Last updated on August 8, 2021
Should you buy a round the world plane ticket or book as you go? This is the biggie question for many RTW travelers. Well, which one costs more? That answer depends on the logistics of every single trip and every type of traveler. Even something as simple as traveling with carry on luggage can affect which option is more cost-effective for your trip. The other thing new travelers seldom fully grasp are the complex rules associated with an actual round the world ticket (RTW ticket) from an airline alliance (the three available being Star Alliance, Oneworld, and SkyTeam).
Instead of drilling only into costs of a RTW ticket (which while valid really eclipses some of the other major pros and cons), a better question is: Which flight ticketing option fits my travel style and trip goals? Let’s look at an overview of what it takes to buy a round-the-world plane ticket (the rules, restrictions, and costs), and then the granular details of flights and country-level restrictions when booking long-term round the world travel.
Buying RTW Plane Tickets Through an Airline Alliance
Round the world tickets have a few key advantages that makes this an attractive option for certain types of trips. But there are drawbacks too. Really, it’s a specific decision that appeals to some travelers. If you’re keen to fly on a formal RTW ticket, your two primary options are Star Alliance and OneWorld. These two round the world ticket providers are also the two largest airline alliances in the world. Between the two, they represent the vast majority of the world’s major airline carriers. The third alliance is too small to be a viable option for most round the world trips, but for clarity’s sake that one is SkyTeam. None of these alliances include the many budget airlines that have cropped up on nearly every continent.
When you book a RTW ticket through an airline alliance, there are a few conventions of the industry and rules you will have to follow.
How Oneworld and Star Alliance Plans Work
With both airlines, you are offered total flexibility on which destinations you add to your itinerary—it’s completely customizable. That said, the rules start in how many, the order of countries you visit, how many overland segments you add, and the number of continents along your route. Here’s a quick rundown of what’s offered by the two airline alliances you may be considering for your RTW tickets:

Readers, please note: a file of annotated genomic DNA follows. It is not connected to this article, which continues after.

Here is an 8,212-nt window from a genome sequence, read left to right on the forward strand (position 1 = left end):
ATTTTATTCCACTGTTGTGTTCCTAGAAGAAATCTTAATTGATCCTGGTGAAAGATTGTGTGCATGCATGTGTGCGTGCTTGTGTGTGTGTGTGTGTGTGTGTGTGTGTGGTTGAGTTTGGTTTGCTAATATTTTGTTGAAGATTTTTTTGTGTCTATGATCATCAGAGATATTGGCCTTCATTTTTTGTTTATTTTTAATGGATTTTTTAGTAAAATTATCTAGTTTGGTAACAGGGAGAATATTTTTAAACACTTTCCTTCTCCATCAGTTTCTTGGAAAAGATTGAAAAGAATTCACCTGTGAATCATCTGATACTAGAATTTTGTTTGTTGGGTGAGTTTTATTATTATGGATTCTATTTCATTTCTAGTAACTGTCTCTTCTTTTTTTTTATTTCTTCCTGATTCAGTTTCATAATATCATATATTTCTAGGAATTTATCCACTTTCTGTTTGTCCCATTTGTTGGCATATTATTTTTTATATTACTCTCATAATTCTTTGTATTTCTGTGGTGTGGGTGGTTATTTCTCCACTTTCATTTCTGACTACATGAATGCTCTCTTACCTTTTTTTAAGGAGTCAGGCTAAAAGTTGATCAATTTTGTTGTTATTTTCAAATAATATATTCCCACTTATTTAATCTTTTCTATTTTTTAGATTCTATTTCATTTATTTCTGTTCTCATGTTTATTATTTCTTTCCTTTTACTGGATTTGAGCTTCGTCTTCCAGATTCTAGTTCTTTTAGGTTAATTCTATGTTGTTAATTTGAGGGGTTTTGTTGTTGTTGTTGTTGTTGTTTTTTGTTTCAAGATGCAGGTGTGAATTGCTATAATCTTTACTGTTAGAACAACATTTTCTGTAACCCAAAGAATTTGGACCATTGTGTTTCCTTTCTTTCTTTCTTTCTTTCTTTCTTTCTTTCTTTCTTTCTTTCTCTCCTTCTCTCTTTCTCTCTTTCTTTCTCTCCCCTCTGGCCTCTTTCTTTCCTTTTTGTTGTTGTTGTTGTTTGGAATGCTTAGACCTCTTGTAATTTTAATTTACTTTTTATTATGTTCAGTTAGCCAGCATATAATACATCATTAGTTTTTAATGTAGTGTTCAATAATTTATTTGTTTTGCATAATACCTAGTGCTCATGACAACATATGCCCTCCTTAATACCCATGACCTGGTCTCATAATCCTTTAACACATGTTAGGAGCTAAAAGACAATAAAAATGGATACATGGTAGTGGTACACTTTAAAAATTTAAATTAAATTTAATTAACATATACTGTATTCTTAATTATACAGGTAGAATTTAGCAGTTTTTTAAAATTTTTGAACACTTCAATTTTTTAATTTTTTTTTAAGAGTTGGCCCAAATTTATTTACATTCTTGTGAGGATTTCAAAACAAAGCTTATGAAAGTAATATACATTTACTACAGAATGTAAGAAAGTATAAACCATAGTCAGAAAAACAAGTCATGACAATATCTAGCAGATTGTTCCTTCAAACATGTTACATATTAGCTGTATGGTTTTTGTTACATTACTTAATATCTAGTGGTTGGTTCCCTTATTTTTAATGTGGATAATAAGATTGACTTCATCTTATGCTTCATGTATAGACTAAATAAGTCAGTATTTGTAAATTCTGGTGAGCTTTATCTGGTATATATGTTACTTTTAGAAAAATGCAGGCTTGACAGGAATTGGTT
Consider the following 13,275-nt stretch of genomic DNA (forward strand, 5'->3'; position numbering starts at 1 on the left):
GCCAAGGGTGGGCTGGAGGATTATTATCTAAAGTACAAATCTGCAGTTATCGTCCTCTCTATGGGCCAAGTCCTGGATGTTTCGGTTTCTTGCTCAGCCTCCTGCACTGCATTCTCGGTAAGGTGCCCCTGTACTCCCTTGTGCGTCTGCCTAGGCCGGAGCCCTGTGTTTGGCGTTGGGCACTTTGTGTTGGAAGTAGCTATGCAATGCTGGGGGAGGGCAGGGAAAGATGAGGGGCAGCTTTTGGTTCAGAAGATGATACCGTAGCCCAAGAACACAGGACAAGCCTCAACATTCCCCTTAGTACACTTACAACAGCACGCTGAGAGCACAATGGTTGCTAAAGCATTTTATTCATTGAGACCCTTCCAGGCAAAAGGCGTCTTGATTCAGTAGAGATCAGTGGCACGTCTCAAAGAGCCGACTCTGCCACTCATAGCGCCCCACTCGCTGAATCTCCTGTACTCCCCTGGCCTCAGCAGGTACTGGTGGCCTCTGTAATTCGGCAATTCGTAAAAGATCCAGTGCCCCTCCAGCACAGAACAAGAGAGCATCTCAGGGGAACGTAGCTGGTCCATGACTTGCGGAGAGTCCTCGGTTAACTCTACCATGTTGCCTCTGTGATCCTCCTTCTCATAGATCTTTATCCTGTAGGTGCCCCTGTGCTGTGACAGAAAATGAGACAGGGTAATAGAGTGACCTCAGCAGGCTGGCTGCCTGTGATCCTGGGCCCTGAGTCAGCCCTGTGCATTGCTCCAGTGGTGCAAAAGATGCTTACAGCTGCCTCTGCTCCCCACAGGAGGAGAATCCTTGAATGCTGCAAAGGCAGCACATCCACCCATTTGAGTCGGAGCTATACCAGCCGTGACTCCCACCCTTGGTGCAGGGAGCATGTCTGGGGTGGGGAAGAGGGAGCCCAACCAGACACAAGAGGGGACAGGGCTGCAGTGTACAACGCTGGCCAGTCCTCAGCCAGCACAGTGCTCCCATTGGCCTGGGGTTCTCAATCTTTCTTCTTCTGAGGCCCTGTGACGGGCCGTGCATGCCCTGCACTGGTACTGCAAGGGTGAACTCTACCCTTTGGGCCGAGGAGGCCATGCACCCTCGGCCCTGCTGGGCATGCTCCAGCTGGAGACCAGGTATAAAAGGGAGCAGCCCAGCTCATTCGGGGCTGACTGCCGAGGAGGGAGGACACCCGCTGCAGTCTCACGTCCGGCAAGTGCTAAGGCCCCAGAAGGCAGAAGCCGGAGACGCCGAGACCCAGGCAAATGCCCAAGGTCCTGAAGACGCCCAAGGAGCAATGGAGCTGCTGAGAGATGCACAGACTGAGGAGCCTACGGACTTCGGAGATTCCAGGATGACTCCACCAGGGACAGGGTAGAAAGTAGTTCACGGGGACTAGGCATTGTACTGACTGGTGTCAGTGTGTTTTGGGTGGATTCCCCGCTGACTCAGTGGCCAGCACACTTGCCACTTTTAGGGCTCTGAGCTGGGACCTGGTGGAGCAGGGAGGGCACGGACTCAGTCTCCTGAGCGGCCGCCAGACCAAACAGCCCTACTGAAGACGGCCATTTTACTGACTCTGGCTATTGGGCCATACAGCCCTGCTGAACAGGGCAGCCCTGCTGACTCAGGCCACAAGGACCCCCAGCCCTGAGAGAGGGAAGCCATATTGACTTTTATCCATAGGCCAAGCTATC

A Star Alliance standard RTW flight package consists of 15 stops and 39,000 miles (that means 16 flights), all of your flights must be on Star Alliance airlines. You are also offered five overland segments in your trip—so you can land in Rome and fly out of London (doing overland bit via Eurorail or budget flights). Notable, however, is that the mileage on overland segments still counts against your total miles. The other Star Alliance is a RTW-adjacent ticket called “Circle Pacific,” which only allows you a route around countries that border the Pacific—while it’s likely your trip will include more than these countries, there is a fair bit on offer so it’s worth investigating!
Oneworld‘s offerings are a bit different—you can have a continent-based ticket (called oneworld Explorer) or a mileage-based one (called Global Explorer). A continent-based oneworld Explorer ticket allows you to price out based on the number of continents visited (three, four, or six) and then you can use up to 16 flight segments, which includes connecting flights. In this way, overland travel would not count against your RTW ticket. Obviously, the more continents you add to this segment-based itinerary, the more the ticket costs. The Global Explorer, on the other hand, prices the RTW ticket by total mileage (26,000; 29,000; 34,000; or 39,000). If you’re planning to skip a couple of continents (I skipped three!), this can really work out in your favor and give you a lot of flexibility for the rest of your route. Like Star Alliance, Oneworld offers a Circle Pacific fare, which does not require you to cross both the Pacific and the Atlantic Oceans.